Apply and Demand

As a parent of a high school senior, I worried that the college admissions process was flawed. Then UT asked me to review applications—and I was certain of it.

The first letter inviting my daughter to consider attending a college showed up in our mailbox early in her freshman year in high school, and it brought The Future into our household, a not entirely welcome guest. Janet put the letter into a box, where it was soon joined by others. Each one attempted to differentiate the institution from its competitors. Some schools reveled in their obscurity, others in their renown. But I could not escape the idea that in one fundamental way, they were all alike. All across America, a collection of nameless, faceless, anonymous people had seized control of my daughter’s life. They were the members of college admissions committees—the people who handed out the perks to the class of 2001. Or withheld them. What were they looking for, I wondered? How could mere numbers—Scholastic Assessment Test ( SAT) scores and grade point averages—let them know who my child really was? I wanted to slip my own letter into the packets that we mailed off. “Let me tell you about the time I took Janet to Carlsbad Caverns when she was three years old,” I would have begun. “We walked down the steep path into the almost total darkness, with Janet getting more uneasy and afraid with each step of the descent. Our knees ached and our hands turned clammy in the cold, damp air. Finally, we reached the bottom. Janet turned to me and said, ‘Daddy, I’m brave now.’” I hoped they would get the point.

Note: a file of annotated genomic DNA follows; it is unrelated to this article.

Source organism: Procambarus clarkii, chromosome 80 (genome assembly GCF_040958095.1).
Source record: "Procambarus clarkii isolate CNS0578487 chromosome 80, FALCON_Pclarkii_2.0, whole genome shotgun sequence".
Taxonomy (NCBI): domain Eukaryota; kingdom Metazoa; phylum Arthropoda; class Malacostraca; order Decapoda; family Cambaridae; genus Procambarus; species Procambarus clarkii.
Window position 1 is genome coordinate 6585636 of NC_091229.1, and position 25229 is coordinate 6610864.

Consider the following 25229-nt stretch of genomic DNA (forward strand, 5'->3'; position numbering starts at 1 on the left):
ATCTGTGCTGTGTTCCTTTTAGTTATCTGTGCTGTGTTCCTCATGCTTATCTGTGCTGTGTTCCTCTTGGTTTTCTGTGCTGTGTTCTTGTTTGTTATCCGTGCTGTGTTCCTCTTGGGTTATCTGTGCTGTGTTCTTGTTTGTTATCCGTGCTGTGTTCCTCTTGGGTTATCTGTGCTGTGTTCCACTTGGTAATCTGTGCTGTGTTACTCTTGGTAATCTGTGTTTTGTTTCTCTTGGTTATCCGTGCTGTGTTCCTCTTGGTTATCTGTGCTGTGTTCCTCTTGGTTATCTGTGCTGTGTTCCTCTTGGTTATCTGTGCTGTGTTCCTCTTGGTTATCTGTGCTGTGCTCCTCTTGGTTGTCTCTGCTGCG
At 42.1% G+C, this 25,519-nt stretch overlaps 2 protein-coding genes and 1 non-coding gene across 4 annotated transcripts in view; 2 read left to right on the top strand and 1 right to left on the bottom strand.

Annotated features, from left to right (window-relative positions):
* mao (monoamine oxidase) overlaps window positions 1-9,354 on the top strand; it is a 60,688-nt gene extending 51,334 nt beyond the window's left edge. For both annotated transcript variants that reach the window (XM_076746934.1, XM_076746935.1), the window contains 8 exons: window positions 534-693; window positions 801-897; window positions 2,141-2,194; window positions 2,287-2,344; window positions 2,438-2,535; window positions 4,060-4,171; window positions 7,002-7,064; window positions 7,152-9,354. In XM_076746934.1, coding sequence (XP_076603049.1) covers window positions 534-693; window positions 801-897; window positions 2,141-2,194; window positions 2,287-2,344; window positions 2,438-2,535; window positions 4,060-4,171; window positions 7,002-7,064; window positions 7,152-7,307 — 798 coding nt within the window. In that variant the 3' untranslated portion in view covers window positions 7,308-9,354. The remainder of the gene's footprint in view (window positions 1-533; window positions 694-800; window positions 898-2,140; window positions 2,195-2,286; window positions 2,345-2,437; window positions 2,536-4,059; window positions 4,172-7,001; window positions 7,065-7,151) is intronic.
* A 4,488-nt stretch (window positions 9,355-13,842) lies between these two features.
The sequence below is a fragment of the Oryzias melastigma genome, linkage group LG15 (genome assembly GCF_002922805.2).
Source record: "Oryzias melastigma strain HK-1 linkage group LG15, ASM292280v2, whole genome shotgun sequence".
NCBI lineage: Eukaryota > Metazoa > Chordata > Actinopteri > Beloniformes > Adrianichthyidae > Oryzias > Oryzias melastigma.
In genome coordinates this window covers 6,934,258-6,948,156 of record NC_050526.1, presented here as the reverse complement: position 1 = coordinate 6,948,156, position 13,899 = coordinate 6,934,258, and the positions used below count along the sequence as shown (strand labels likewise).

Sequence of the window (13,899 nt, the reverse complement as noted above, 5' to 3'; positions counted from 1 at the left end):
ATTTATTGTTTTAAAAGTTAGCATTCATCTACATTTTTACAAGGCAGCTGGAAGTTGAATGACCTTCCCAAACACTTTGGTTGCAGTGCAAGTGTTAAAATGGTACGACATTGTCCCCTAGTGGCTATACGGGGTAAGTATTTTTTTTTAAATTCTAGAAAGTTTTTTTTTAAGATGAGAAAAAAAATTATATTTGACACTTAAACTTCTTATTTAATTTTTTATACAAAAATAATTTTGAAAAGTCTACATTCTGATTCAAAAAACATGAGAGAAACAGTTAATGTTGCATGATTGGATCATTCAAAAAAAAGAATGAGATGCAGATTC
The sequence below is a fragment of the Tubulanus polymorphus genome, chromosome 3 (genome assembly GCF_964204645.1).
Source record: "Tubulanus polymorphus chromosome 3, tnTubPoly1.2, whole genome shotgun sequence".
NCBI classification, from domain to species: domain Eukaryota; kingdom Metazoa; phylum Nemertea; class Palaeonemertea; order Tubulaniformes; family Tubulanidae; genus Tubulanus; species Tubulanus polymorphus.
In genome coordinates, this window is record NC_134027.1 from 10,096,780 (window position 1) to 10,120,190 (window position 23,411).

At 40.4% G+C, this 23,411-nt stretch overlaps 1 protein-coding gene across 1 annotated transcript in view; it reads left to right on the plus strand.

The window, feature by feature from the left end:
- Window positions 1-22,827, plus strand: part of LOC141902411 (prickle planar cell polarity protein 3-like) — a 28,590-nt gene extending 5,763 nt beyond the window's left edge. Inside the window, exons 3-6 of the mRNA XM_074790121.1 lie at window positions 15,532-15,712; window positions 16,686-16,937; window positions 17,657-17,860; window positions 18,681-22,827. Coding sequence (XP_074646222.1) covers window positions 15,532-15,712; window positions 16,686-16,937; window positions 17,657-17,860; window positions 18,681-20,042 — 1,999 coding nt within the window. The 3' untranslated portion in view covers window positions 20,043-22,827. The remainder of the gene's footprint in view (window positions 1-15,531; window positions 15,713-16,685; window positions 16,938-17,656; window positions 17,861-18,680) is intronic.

But events took an unexpected turn. Even as I reached the height of my anxiety about Janet, I became one of the people who had come to dominate my thoughts—a college admissions reviewer. In early February I evaluated thirty applications to the Plan II Honors Program at UT-Austin. For several years I have taught a Plan II seminar, so I was among the recipients of an e-mail seeking faculty help in evaluating applicants for admission. The opportunity to see the process from the inside was irresistible. I picked up my folder of thirty applications and joined the ranks of the nameless, faceless, anonymous people who held the fate of America’s youth in their hands.

The experience would prove to be at once exhilarating and disturbing—exhilarating because it was impossible not to be awed by the responsibility involved, but disturbing because it substantiated my worst fears about the admissions process. I wanted to judge my group of applicants by the standards I had hoped others would use to judge Janet. But it was just not possible. The students’

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